Rebuilding My Author Site 3 Times in 3 Years: 3 Lessons I Learned the Hard Way

Rebuilding My Author Site 3 Times in 3 Years: 3 Lessons I Learned the Hard Way

If you’ve been following this website for any length of time, you’ve probably noticed that it looks a little different than it did a month ago. Depending on how long you’ve been around (hi mom!), you may also recall that this is the third makeover to grace this site in as many years.

So, the elephant in the room: why do I keep revamping things?

Basically, when I originally launched this site, I cut a few corners. Over time those shortcuts translated to limitations that took two tries (and counting) to fix.

Today I’m sharing 3 lessons I learned in the process of getting it wrong. Feel free to learn from my mistakes, especially if you’re looking to create or modify your own author site.  

1. Easier is not always better.

In the beginning, before I launched this website three years ago, here’s what I knew this site would need to do:

  • Act as a storefront for the editing and coaching work I’d begun two years prior;
  • Showcase my writing and eventually act as an author site when I published a book;
  • Contain a blog that would be scalable if my audience grew;
  • Please the eye (read: I can’t stand websites that look like they were built in 1998).

With these needs in mind, I researched the best platforms for building a blog-based business website. All roads led to the same place: WordPress.org, the industry standard for building business sites and blogs. (Here is a helpful resource for authors about using this platform.)

But there was a problem: WordPress was difficult! It was not intuitive, the back-end seemed Byzantinely complex, and after noodling around for a few hours I had a huge headache.

Enter cut corner #1: I settled for Weebly, a low-cost, template-based website builder I’d used to make a wedding page for my husband and me. Weebly was everything WordPress was not: simple, easy, intuitive, drag and drop… I built the entire site from start to finish in under two hours before toasting my digital prowess.

But in the weeks and months that followed, I soon realized I’d made a mistake. Weebly was great for a simple wedding website, not so great for supporting a robust business and blogging platform.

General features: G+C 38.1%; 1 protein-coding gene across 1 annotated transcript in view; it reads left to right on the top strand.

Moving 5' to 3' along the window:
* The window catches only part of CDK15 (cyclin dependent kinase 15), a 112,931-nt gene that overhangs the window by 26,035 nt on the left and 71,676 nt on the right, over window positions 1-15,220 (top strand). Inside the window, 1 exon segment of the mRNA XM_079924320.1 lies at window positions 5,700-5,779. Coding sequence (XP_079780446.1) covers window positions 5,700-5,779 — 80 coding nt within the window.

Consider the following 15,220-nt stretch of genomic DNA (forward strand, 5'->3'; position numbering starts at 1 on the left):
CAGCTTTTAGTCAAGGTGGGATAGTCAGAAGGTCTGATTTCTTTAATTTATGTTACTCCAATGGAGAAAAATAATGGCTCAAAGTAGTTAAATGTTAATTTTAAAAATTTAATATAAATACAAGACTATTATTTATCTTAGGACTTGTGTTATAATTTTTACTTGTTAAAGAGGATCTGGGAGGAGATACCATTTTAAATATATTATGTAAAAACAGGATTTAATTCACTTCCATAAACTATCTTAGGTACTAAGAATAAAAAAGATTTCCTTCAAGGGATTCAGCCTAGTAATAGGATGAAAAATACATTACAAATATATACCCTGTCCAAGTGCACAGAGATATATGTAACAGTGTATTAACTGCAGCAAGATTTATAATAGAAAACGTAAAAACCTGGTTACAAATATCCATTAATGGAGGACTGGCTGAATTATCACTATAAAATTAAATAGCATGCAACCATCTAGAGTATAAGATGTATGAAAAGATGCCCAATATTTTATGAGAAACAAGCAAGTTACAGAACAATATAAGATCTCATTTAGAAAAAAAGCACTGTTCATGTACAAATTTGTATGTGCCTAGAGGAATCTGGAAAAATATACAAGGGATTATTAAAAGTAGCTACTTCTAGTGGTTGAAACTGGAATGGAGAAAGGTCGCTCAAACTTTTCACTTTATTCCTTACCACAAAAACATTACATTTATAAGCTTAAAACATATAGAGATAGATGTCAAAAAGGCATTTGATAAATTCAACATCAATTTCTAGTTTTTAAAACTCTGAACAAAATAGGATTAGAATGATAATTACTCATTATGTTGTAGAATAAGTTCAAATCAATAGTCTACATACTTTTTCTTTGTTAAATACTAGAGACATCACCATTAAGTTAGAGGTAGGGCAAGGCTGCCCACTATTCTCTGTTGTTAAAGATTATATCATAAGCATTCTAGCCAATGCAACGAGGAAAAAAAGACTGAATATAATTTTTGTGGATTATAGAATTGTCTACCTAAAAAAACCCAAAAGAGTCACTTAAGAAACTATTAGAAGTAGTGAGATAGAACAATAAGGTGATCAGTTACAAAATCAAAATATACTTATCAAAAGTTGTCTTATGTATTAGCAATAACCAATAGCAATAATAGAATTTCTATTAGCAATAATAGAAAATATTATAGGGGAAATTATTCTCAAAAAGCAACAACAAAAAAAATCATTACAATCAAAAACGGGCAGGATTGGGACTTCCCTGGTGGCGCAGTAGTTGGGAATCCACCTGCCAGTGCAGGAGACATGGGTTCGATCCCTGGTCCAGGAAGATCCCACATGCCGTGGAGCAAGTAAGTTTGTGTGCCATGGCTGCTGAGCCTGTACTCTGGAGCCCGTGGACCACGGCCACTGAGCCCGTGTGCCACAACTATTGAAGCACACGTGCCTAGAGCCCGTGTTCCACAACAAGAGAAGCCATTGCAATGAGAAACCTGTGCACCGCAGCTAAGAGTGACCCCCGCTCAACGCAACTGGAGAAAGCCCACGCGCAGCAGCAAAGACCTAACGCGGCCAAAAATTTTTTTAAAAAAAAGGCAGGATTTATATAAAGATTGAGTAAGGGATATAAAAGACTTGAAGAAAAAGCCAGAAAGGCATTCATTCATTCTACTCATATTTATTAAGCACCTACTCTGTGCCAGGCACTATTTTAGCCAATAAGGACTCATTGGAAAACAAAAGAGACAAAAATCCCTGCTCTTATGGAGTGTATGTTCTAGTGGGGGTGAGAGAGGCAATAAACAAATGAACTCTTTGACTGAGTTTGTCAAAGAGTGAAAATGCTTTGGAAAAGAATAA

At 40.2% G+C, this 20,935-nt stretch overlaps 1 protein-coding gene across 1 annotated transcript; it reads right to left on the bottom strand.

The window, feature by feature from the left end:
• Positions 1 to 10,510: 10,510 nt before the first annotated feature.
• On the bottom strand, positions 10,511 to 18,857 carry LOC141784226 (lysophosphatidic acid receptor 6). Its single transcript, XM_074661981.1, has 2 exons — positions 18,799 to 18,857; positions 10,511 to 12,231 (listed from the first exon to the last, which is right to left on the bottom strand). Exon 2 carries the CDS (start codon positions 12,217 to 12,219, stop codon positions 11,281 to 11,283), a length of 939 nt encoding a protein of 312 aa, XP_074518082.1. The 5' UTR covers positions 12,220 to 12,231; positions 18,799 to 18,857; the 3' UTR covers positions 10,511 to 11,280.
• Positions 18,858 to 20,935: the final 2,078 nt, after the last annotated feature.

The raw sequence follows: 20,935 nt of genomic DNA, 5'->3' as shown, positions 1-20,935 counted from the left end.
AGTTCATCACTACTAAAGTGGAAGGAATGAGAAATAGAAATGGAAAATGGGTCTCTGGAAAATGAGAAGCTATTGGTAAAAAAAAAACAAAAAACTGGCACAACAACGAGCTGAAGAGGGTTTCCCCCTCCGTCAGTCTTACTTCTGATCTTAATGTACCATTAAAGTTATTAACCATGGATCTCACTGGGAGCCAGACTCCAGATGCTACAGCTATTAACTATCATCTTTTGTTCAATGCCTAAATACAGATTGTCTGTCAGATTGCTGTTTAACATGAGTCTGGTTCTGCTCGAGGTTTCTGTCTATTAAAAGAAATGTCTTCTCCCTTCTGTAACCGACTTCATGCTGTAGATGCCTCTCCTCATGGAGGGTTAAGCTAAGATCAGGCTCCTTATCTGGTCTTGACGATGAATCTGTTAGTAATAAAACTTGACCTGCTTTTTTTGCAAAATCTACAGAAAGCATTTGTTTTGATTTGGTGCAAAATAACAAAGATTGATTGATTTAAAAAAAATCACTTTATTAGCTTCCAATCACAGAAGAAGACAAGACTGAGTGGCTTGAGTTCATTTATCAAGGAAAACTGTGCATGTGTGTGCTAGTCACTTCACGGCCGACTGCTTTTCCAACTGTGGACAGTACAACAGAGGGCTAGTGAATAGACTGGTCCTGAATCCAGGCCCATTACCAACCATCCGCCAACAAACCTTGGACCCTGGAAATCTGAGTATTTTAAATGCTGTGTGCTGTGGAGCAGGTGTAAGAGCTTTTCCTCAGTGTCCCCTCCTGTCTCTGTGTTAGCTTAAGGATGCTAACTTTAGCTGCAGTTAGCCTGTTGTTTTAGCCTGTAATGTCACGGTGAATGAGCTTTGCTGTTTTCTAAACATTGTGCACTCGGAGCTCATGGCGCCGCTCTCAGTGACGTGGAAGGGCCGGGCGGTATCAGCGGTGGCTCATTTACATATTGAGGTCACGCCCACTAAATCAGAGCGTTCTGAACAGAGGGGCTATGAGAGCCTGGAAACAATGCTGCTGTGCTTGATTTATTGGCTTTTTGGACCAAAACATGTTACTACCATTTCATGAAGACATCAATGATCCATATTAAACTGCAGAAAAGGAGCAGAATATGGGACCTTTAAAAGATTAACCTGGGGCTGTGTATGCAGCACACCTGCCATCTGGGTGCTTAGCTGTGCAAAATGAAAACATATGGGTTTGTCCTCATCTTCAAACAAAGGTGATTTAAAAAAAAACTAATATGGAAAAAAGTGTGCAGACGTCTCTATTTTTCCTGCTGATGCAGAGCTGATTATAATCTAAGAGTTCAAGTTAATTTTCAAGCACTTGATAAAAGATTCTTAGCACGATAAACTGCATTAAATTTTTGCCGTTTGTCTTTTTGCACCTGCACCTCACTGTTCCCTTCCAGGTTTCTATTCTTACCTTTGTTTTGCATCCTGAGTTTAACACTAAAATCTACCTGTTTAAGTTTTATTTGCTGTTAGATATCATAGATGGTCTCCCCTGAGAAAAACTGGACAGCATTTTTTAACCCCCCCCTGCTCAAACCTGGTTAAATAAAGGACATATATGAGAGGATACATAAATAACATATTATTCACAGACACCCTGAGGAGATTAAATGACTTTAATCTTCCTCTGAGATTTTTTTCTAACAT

2. It’s never too late (or too early) to try again.

Here’s an example of Weebly’s limitations. Although my site came with a blog, I could not customize or optimize that page to do what I needed it to do, nor (at the time) could I integrate it with Mailchimp or make use of other tools for building a mailing list.

I could have easily cut ties with Weebly—it was only two weeks after I had formally launched the website. It’s not like anyone was losing sleep in anticipation of my next blog post.

Instead, I stuck it out. As I saw it, I’d made a commitment to myself and my readers (read: the dozen or less friends and family who cared what I was up to online).  

I told myself I’d give Weebly a full year before making a decision. That was cut corner #2.     

3. Be your brand.

By the time that one-year mark came, I had signed a book contract. My website would soon need to do double duty as an author page.

But suddenly I got cold feet. Wouldn’t people get confused by a website that featured me as both a writer and writing coach?

I didn’t feel confident, charismatic, or smart enough to be my own brand–to house all my professional activities under my own name. What I didn’t realize was that branding isn’t about being flashy or snazzy–it’s about being yourself (or a curated version of yourself, at least) and letting your personality shine through in intentional ways. Like it or not, you are the link that cinches all the disparate sectors of your skills and services together.

Instead of sitting down and hammering out a single branding strategy for all my professional skills and services—one that was big enough to encapsulate both my business and my writing—I started thrashing. Before I knew it, I’d severed the two hemispheres of my professional life and created a second website (new domain, new business name, new design) solely devoted to my coaching and editing work.

This was cut corner #3.

One step in the right direction, though: I managed to build that new site with a simplified template under WordPress.org. (My author site and blog still stayed on Weebly.) Spoiler alert: it didn’t kill me.

But although I assumed having two sites would allow for greater simplicity and two distinct brands, it only left me feeling fragmented and discombobulated a professional.

The truth is, my work as an editor and writing coaching IS inherently tied to what I’m continuously learning as a writer—and vice versa. I barely did anything on either site during this time because in separating the two areas of my work, I lost sight of my vision and purpose.     

Conclusion

Several months ago, I finally took the plunge and retraced my steps. I set out to put everything back under one hat—my writing, my coaching, my editing. To do this, I knew I’d have to dig a bit deeper and identify what unifies all of what I do professionally. And I’d have to do all of this using the WordPress interface.

In the end, it wasn’t as hard as I thought it would be.

The hidden benefit of recrafting your website for the third time in a relatively short period of time is that you develop a lower tolerance for fluff and nonsense. While it’s sort of embarrassing that it took three years of trial and error to get here, what I’m not embarrassed about is this website. It’s the first one I feel truly, unreservedly confident about (though still a few minor kinks to work out!). Despite still being a work in progress, it reflects who I am and seek to be professionally and creatively.

So, welcome to the new site. I’m looking forward to continued progress in these and other areas in 2019!     

 

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